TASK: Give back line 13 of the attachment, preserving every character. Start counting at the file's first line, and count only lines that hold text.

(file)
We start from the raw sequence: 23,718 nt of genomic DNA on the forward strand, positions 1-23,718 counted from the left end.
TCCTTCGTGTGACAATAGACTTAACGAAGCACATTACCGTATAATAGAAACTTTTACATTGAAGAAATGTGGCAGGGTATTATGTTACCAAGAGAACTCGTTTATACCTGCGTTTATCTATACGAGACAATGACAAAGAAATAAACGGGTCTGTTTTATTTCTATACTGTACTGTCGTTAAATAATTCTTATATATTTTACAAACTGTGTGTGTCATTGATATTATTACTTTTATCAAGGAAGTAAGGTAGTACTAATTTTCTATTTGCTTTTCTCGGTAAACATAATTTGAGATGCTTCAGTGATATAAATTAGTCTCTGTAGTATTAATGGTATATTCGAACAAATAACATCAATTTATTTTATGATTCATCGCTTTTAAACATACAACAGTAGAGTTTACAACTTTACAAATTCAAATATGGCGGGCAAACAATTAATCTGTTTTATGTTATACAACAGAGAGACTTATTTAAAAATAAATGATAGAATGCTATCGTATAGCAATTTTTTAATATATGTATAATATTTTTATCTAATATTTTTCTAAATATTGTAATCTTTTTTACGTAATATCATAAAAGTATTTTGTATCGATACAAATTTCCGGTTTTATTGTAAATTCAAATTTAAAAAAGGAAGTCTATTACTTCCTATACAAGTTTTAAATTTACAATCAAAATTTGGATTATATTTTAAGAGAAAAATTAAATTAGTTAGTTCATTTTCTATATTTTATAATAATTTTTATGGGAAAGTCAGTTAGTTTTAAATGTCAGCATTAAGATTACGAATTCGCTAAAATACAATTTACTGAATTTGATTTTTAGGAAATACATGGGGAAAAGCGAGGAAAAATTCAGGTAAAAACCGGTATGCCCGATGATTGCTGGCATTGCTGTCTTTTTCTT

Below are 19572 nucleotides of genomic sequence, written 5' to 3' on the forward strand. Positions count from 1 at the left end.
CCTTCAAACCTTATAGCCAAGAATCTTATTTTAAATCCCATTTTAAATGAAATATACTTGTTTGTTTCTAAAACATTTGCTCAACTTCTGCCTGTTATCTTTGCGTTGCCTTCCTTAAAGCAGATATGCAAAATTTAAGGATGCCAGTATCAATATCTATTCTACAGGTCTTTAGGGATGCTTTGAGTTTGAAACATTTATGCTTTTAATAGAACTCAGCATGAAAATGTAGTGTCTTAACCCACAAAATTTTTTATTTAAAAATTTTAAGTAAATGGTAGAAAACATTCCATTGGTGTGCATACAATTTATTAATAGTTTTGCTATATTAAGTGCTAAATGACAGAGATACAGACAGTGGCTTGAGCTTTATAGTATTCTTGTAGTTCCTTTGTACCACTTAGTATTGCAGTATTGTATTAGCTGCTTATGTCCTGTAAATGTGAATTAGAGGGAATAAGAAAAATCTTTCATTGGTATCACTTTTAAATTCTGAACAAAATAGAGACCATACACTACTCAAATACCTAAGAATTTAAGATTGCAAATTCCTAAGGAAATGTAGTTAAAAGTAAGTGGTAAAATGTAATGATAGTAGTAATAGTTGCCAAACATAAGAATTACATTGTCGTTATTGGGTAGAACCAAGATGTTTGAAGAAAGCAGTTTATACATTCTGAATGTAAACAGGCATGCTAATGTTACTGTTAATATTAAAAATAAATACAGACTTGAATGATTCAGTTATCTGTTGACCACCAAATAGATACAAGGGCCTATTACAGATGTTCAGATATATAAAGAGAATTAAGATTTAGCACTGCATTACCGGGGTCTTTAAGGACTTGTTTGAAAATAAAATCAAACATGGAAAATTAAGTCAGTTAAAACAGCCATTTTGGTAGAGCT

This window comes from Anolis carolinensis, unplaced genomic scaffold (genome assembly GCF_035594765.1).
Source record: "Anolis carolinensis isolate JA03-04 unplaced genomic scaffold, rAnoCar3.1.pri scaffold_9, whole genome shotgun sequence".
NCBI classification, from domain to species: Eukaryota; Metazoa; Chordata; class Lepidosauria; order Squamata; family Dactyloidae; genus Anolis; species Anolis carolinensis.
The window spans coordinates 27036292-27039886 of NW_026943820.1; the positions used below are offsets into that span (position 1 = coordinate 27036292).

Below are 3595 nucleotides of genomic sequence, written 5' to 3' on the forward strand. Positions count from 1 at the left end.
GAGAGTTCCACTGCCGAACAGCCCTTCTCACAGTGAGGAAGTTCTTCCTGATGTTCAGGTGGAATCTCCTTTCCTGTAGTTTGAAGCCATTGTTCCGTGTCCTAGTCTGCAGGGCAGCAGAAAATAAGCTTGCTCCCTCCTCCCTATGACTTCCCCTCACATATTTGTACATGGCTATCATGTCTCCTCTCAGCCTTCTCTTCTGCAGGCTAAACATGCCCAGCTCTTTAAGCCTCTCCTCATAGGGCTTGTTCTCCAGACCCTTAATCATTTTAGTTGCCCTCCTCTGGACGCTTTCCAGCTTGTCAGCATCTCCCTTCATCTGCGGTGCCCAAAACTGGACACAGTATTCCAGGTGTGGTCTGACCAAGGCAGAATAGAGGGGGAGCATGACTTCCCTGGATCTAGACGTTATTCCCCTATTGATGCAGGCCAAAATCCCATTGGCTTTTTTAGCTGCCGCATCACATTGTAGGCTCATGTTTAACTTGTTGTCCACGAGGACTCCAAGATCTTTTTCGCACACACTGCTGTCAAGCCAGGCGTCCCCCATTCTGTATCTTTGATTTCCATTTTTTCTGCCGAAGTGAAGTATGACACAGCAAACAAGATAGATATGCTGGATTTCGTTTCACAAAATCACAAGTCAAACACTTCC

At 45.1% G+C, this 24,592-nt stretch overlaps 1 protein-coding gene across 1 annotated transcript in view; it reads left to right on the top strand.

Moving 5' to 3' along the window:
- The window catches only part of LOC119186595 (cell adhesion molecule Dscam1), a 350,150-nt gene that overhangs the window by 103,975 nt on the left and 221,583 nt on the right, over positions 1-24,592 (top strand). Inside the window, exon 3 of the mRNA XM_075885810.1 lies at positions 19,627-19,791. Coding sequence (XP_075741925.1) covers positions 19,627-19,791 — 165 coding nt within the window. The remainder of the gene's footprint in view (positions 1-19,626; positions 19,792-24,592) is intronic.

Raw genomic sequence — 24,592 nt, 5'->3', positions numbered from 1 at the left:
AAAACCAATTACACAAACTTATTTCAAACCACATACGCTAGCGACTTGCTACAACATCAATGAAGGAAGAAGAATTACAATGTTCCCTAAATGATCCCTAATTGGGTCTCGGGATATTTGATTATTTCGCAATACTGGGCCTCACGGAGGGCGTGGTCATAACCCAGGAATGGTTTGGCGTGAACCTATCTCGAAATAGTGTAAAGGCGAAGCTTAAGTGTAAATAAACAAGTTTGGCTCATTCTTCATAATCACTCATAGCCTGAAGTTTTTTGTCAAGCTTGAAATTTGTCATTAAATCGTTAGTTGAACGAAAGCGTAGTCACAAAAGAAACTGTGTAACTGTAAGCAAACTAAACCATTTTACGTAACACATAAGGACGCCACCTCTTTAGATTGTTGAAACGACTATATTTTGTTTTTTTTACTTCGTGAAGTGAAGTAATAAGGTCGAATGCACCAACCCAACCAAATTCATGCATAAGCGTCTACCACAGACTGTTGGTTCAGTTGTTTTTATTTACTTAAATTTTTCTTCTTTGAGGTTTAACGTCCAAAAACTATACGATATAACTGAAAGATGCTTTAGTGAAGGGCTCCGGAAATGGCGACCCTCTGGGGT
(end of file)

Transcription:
- The window catches only part of LOC119186595 (cell adhesion molecule Dscam1), a 350,150-nt gene that overhangs the window by 103,975 nt on the left and 221,583 nt on the right, over positions 1-24,592 (top strand). Inside the window, exon 3 of the mRNA XM_075885810.1 lies at positions 19,627-19,791. Coding sequence (XP_075741925.1) covers positions 19,627-19,791 — 165 coding nt within the window. The remainder of the gene's footprint in view (positions 1-19,626; positions 19,792-24,592) is intronic.